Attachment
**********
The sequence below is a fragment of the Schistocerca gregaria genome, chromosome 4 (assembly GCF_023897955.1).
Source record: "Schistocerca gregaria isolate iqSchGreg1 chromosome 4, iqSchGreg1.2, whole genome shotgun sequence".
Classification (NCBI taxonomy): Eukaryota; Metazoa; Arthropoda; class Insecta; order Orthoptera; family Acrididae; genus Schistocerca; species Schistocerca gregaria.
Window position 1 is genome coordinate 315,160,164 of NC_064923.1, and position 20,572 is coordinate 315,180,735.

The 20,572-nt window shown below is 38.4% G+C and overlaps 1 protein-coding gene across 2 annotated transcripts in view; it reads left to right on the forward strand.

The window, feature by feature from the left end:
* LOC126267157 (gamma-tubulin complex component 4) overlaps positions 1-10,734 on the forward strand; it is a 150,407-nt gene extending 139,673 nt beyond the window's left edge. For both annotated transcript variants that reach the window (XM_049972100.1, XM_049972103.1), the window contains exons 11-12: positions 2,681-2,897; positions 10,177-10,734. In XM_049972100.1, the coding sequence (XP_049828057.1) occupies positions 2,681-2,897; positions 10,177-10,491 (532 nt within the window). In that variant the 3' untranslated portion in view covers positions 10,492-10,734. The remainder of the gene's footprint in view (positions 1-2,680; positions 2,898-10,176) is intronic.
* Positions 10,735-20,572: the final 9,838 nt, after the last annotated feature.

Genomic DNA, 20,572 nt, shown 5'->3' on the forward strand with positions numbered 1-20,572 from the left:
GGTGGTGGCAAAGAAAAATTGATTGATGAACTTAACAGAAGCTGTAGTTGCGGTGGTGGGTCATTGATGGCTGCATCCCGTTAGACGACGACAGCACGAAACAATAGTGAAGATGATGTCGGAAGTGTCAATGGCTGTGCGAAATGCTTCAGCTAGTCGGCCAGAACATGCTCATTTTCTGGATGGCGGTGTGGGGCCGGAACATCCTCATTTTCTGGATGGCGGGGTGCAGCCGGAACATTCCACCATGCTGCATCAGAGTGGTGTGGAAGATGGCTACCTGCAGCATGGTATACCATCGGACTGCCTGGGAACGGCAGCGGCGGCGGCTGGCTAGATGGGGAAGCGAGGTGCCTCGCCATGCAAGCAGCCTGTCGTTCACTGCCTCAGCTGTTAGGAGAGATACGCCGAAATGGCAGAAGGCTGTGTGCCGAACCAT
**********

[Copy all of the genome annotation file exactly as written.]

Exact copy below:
The sequence below is a fragment of the Schistocerca gregaria genome, chromosome 4 (assembly GCF_023897955.1).
Source record: "Schistocerca gregaria isolate iqSchGreg1 chromosome 4, iqSchGreg1.2, whole genome shotgun sequence".
Classification (NCBI taxonomy): Eukaryota; Metazoa; Arthropoda; class Insecta; order Orthoptera; family Acrididae; genus Schistocerca; species Schistocerca gregaria.
Window position 1 is genome coordinate 315,160,164 of NC_064923.1, and position 20,572 is coordinate 315,180,735.

The 20,572-nt window shown below is 38.4% G+C and overlaps 1 protein-coding gene across 2 annotated transcripts in view; it reads left to right on the forward strand.

The window, feature by feature from the left end:
* LOC126267157 (gamma-tubulin complex component 4) overlaps positions 1-10,734 on the forward strand; it is a 150,407-nt gene extending 139,673 nt beyond the window's left edge. For both annotated transcript variants that reach the window (XM_049972100.1, XM_049972103.1), the window contains exons 11-12: positions 2,681-2,897; positions 10,177-10,734. In XM_049972100.1, the coding sequence (XP_049828057.1) occupies positions 2,681-2,897; positions 10,177-10,491 (532 nt within the window). In that variant the 3' untranslated portion in view covers positions 10,492-10,734. The remainder of the gene's footprint in view (positions 1-2,680; positions 2,898-10,176) is intronic.
* Positions 10,735-20,572: the final 9,838 nt, after the last annotated feature.

Genomic DNA, 20,572 nt, shown 5'->3' on the forward strand with positions numbered 1-20,572 from the left:
GGTGGTGGCAAAGAAAAATTGATTGATGAACTTAACAGAAGCTGTAGTTGCGGTGGTGGGTCATTGATGGCTGCATCCCGTTAGACGACGACAGCACGAAACAATAGTGAAGATGATGTCGGAAGTGTCAATGGCTGTGCGAAATGCTTCAGCTAGTCGGCCAGAACATGCTCATTTTCTGGATGGCGGTGTGGGGCCGGAACATCCTCATTTTCTGGATGGCGGGGTGCAGCCGGAACATTCCACCATGCTGCATCAGAGTGGTGTGGAAGATGGCTACCTGCAGCATGGTATACCATCGGACTGCCTGGGAACGGCAGCGGCGGCGGCTGGCTAGATGGGGAAGCGAGGTGCCTCGCCATGCAAGCAGCCTGTCGTTCACTGCCTCAGCTGTTAGGAGAGATACGCCGAAATGGCAGAAGGCTGTGTGCCGAACCAT